Public Infrastructure Report

17 July 2014

The Productivity Commission’s report on Public Infrastructure provides very detailed analysis and identifies way to improve procurement and outcomes.

ACA welcomes the release of the final inquiry report of the Productivity Commission into Public Infrastructure. The report reinforces ACA’s view that there is significant scope for improvement in the procurement of public infrastructure.

A series of findings in the report are highly relevant to the architectural profession:

  • It emphasises the need for specialist expertise within government coupled with sensible risk allocation and ways to encourage innovation.
  • It shows how architectural and engineering services are leading export of their services overseas.
  • It strongly recommends more time and money be spent at the design phase of a project to achieve the best value for money outcome
  • It recommends the implementation of Building Information Modelling (BIM) on projects and discusses ways governments can assist in an orderly implementation of BIM through standardisation and cooperation across the different sectors of the construction industry.
  • It encourages collaboration and early contractor involvement while at the same time discusses ways of reducing bid costs.

The report challenges architects to articulate the value of their services throughout the construction process, but in particular at the early stages of design. Architects must work to be leaders in the uptake of BIM and in collaborative models of working to ensure we achieve the best public and social infrastructure possible in Australia.

Key points from the full report

The very detailed full version of the report is found on the Productivity Commission website. This makes the following key points:

  • There is an urgent need to comprehensively overhaul processes for assessing and developing public infrastructure projects.
    – There are numerous examples of poor value for money arising from inadequate project selection, potentially costing Australia billions of dollars.
    – Additional spending under the status quo will simply increase the cost to users, taxpayers, the community generally, and lead to more wasteful infrastructure.
    – Reliance on the notion of an infrastructure deficit, too, could encourage poor investment choices.
  • It is essential to reform governance and institutional arrangements for public infrastructure to promote better decision making in project selection, funding, financing and the delivery of services from new and existing infrastructure.
  • Well-designed user charges should be used to the fullest extent that can be economically justified. However, governments will have to continue to fully or partly fund some infrastructure projects and address equity issues.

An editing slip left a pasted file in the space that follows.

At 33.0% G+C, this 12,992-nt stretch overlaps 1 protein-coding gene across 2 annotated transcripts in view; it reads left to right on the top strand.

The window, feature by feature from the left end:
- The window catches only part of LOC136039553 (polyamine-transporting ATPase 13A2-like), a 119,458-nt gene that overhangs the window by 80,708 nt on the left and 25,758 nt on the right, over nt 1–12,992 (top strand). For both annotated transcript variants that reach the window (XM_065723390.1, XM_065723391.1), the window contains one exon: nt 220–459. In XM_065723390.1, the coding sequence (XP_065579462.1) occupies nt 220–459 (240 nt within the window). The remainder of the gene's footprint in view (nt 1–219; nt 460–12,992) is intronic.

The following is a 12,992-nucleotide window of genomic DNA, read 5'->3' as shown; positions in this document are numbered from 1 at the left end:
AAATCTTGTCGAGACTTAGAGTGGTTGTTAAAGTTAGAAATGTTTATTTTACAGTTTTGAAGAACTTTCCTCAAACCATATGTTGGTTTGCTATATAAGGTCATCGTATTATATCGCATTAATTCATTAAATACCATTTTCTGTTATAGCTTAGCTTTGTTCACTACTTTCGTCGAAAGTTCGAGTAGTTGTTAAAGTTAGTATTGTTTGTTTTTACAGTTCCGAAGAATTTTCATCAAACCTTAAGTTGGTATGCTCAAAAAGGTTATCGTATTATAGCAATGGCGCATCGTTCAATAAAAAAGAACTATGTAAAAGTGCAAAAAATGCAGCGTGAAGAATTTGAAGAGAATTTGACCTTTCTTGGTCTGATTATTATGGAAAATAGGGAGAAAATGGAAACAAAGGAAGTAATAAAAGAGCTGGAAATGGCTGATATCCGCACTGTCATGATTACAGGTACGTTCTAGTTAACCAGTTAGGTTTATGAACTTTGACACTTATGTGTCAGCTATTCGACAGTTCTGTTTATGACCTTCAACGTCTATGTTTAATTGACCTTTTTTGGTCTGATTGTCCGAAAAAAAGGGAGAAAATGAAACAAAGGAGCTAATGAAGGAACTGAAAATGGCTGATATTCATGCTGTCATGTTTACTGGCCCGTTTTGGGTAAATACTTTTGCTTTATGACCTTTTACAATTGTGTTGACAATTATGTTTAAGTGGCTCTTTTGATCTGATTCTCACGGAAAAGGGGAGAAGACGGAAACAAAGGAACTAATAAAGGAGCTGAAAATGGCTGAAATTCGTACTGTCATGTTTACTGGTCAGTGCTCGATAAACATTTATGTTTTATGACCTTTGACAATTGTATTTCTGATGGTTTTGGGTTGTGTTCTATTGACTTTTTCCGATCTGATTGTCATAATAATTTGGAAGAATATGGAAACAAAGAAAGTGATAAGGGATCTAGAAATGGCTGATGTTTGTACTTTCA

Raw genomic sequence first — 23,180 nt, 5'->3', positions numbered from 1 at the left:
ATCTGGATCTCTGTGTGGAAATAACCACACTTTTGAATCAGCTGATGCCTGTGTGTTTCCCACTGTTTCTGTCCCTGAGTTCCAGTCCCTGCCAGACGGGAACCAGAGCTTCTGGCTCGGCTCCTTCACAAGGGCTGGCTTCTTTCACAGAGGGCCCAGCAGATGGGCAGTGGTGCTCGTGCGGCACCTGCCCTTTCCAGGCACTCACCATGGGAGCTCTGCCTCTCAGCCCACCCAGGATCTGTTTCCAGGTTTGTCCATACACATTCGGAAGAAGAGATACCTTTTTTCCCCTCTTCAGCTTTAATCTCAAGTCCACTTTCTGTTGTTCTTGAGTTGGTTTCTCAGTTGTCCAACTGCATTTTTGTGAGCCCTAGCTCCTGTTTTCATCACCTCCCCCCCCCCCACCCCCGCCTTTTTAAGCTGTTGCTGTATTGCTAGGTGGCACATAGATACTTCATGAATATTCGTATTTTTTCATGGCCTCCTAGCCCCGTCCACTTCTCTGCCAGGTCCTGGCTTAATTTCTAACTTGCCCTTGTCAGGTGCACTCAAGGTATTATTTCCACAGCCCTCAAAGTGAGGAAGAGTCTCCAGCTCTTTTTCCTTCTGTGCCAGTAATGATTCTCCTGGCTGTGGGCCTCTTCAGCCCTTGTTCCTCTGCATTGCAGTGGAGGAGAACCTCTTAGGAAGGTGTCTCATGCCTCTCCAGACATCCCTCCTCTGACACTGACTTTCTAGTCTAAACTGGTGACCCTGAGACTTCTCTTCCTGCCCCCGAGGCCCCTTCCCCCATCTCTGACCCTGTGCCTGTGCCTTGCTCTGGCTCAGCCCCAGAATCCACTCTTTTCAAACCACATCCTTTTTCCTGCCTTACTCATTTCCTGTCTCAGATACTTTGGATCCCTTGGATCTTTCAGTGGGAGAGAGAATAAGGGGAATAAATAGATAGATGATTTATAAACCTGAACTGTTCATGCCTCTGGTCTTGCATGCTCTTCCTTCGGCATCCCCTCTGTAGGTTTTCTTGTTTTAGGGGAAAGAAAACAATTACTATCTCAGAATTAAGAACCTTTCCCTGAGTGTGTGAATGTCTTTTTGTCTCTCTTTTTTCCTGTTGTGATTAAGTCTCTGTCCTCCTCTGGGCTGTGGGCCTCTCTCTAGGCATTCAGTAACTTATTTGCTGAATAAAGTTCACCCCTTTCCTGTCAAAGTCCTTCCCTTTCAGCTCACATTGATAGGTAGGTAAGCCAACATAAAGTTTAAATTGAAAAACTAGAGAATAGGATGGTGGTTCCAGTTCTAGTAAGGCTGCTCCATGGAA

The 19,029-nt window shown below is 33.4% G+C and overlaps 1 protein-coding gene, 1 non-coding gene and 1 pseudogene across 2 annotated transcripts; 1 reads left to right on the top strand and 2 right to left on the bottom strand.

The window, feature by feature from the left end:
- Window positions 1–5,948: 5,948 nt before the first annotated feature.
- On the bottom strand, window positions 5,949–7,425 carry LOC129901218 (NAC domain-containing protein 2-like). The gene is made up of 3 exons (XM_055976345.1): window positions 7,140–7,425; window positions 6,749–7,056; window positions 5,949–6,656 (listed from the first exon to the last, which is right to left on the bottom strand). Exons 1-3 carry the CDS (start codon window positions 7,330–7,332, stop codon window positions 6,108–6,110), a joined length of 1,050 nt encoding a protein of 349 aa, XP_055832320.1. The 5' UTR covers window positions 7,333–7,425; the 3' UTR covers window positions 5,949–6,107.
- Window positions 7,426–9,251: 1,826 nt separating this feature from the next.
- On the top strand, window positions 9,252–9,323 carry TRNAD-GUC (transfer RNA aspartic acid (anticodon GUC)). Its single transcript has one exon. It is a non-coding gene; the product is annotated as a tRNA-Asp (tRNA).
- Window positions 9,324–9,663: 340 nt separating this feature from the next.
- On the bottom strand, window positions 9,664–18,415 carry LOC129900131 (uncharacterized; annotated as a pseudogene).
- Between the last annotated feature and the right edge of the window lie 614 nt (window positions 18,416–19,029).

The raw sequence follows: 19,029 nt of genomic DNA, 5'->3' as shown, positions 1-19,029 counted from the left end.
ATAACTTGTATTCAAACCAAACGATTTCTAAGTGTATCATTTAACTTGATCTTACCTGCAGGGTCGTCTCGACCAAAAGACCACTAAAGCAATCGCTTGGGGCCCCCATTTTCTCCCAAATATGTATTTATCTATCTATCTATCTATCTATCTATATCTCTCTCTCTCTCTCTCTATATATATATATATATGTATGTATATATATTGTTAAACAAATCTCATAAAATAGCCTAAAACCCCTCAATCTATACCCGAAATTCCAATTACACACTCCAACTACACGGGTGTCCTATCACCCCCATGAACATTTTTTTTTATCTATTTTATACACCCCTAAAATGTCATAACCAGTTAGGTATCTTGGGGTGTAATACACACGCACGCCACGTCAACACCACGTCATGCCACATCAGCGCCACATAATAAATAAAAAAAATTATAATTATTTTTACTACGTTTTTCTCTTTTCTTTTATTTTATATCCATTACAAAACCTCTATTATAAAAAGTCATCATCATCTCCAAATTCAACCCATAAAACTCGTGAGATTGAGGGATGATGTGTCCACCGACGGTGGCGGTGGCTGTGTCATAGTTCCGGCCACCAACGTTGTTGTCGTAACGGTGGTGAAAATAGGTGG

• Significant institutional and longer-term road pricing arrangements will create more direct links to road users, taking advantage of advances in vehicle technology.
  • Private sector involvement in infrastructure provision and/or financing delivers efficiency gains only if well designed and well implemented.
    – Private financing is not a ‘magic pudding’ — ultimately users and/or taxpayers must foot the bill.
    – Government guarantees and tax concessions are not costless and often involve poorly understood risks.
  • Governments will have some capacity to fund more projects than under current fiscal and debt management practices, provided the reform package in this report is implemented to ensure the selection of projects with strong net benefits.
  • Data problems limit analysis and benchmarking. A coordinated and coherent data collection process will address this and improve future project selection decisions.
  • Nevertheless, there is evidence of recent significant increases in the costs of constructing major public infrastructure in Australia. Elevated labour costs due to the mining construction boom has been one factor, but no single input has played a decisive role in cost increases.
  • Until recently, labour productivity growth in the construction sector generally has been sluggish. There is no conclusive evidence that Australian levels of productivity in construction are significantly different from other developed countries.
  • The industrial relations environment in the construction industry remains problematic, mainly in general rather than civil construction, with the problems much greater for some sites, unions and states. Governments can use their procurement policies to drive reform, and penalties for unlawful conduct should rise.
  • Despite significant concentration in the market for large public infrastructure projects, the market appears to be workably competitive today, though a few simple measures would make it more so and would reduce the cost pressures facing procurers.
  • There is significant scope to improve public sector procurement practices and lower bid costs for tenderers, with potentially large benefits for project costs and timing.